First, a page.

The government on Tuesday refused to comment on a media report that Masao Yoshida, the now-deceased chief of the Fukushima No. 1 nuclear plant at the time of the meltdowns, was quoted as saying most of the plant’s workers evacuated in spite of his order to remain.

The daily Asahi Shimbun, which claims to have obtained a copy of an interview with Yoshida carried out by the government panel investigating the Fukushima crisis, started running excerpts of the interview Tuesday. No record of the exchange has been officially disclosed.

Yoshida allegedly told the panel that about 90 percent of the plant’s 720 workers left the premises during the meltdown crisis despite having been ordered by him to stay.

On March 15, 2011, with the plant’s No. 2 reactor out of control, Yoshida and the workers feared its core could melt through the containment vessel, releasing massive amounts of radioactive materials into the environment.

Yoshida, who stepped down as plant chief in December 2011, died of esophageal cancer on July 9 last year.

The latest report has also revived a lingering question about who should stay behind in the event of a nuclear crisis.

At a news conference Tuesday, Chief Cabinet Secretary Yoshihide Suga declined to comment on the Asahi report. The interview, he said, was conducted on condition that it not be publicized, and is kept under wraps by the Cabinet.

“We don’t know what the Asahi Shimbun has obtained and we can’t say its contents are identical to those the government has,” Suga said.

According to the morning edition of the Asahi, four days after the meltdown crisis erupted, Yoshida ordered about 720 plant workers to evacuate within the plant’s compound as radiation levels from the damaged reactors rose significantly.

Instead, about 650 workers evacuated to the Fukushima No. 2 power plant, about 10 km south, Yoshida reportedly told the panel, leaving about 70 workers behind.

Overseas media outlets then erroneously reported that about 50 workers — dubbed the “Fukushima Fifty” — bravely stayed on to battle the crisis.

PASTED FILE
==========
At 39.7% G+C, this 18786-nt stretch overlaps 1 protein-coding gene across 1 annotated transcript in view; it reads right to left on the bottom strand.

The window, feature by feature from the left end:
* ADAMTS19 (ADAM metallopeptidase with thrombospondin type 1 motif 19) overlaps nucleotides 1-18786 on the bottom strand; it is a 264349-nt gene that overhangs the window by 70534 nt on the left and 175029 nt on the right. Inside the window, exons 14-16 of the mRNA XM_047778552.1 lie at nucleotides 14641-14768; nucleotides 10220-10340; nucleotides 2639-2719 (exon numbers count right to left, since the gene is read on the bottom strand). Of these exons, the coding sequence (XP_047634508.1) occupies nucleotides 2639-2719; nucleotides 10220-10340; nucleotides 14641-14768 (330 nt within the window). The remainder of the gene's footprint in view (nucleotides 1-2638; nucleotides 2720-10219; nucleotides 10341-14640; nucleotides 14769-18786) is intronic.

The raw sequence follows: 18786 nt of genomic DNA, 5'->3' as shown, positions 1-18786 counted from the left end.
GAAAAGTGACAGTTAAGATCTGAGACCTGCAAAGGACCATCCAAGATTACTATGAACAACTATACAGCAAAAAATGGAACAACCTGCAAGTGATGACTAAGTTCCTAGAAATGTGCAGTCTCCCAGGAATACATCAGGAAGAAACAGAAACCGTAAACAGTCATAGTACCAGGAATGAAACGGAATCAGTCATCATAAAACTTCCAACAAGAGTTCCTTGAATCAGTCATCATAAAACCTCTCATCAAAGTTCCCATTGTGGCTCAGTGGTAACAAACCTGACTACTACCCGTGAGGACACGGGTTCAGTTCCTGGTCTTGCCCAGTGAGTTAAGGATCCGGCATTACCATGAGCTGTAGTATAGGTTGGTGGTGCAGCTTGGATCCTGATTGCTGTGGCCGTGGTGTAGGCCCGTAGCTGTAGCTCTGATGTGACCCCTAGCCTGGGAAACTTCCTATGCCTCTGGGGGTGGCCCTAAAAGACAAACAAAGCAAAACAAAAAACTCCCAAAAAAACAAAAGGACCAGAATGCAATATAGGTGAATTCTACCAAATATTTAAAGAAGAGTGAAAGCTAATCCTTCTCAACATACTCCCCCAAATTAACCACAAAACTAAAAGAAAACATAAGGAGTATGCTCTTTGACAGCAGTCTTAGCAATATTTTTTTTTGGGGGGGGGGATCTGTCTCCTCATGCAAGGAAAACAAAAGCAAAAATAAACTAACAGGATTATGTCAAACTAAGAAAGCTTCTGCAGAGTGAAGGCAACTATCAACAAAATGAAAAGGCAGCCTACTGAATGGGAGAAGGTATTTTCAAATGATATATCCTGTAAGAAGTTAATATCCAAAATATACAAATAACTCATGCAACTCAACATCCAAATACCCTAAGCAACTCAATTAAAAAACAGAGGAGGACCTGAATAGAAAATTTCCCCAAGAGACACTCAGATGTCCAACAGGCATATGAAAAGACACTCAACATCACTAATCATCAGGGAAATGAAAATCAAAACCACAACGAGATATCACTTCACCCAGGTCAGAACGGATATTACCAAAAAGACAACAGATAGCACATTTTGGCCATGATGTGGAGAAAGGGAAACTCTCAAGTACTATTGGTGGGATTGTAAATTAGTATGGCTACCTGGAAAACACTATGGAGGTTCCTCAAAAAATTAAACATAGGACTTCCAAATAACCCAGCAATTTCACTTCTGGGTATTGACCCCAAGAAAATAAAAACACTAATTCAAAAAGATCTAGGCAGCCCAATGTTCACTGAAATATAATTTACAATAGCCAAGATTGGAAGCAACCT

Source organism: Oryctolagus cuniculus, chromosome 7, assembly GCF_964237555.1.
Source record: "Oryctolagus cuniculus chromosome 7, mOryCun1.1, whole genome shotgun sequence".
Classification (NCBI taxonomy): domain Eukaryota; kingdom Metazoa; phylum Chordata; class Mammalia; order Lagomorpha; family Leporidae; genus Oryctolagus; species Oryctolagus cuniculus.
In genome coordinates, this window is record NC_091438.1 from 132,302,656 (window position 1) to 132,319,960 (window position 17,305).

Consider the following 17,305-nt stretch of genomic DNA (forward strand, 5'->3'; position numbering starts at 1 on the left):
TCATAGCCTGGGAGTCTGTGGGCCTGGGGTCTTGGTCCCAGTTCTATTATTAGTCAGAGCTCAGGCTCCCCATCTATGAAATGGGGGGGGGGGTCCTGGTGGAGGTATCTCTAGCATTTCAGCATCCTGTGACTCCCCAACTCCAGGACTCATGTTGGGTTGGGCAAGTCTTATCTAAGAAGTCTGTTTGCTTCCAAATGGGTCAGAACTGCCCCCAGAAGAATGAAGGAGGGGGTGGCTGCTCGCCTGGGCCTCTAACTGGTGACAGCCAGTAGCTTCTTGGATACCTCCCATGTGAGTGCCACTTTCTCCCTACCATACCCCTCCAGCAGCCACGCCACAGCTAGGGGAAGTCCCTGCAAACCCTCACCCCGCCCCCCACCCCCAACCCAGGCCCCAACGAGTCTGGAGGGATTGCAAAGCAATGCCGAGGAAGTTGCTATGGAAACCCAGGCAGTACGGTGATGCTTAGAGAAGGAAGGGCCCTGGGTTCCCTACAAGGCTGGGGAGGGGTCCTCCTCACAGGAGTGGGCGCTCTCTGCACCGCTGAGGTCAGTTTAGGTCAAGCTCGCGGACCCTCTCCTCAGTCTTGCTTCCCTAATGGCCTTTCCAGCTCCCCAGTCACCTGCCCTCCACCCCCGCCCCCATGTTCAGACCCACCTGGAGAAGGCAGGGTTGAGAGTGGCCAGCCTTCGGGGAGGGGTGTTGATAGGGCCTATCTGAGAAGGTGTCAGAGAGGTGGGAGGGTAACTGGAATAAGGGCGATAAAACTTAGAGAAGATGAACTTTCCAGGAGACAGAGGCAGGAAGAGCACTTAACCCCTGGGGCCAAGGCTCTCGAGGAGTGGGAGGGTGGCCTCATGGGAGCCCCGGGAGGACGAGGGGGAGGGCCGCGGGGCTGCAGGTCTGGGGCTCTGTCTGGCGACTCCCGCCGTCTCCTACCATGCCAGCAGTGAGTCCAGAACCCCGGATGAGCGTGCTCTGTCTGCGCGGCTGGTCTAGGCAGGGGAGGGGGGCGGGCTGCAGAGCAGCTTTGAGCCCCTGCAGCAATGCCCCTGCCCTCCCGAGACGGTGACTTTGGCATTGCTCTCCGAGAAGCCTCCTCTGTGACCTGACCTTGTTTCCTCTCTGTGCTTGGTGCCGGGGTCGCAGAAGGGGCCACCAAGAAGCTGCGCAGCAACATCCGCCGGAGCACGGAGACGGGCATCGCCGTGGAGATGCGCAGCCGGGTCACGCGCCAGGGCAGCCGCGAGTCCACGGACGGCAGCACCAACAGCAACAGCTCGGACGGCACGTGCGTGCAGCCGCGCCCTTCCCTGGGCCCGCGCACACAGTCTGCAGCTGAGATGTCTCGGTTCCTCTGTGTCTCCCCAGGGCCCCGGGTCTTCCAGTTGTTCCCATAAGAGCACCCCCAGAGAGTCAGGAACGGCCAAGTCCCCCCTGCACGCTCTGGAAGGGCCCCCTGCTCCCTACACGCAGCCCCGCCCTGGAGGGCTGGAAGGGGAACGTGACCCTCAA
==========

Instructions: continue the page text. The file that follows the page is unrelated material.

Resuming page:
“In fact, I didn’t tell (workers) to go to 2F,” the Asahi quoted Yoshida as saying, referring to the still-functioning Fukushima No. 2 power plant.

“I meant to tell (them) to evacuate somewhere within the premises of No. 1 where radiation was low and wait for further instructions,” he told the panel, according to the Asahi.

Yoichi Funabashi, a former senior Asahi writer and now chairman of the Rebuild Japan Initiative Foundation think tank, says that the government has yet to lay out contingency plans for a catastrophe at a nuclear power plant.

“This country operated nuclear plants without such systems. And the situation still hasn’t changed yet,” Funabashi told The Japan Times.

“(Japan) is still unable to draw up a (contingency) plan to deal with the worst-case scenario,” he said.

Funabashi advocates establishing a disaster-response body like the U.S. Federal Emergency Management Agency, which, with presidential approval, can even mobilize military troops.

Meanwhile, Haruki Madarame, the chairman of the Nuclear Safety Commission at the time of the Fukushima meltdowns, played down the significance of the Asahi report.

The plant workers, he argues, might have evacuated to Fukushima No. 2 because Yoshida’s order wasn’t delivered properly and they could find few safe places at the No. 1 plant.

“(You) would be in trouble if asked to find a safe place by yourself without any instructions” from plant managers, Madarame told The Japan Times.

“I don’t know what exactly Yoshida said, and would like to read all of the text” of the interview, he added. “I don’t think (the record) is something that should be hidden from the public eye.”

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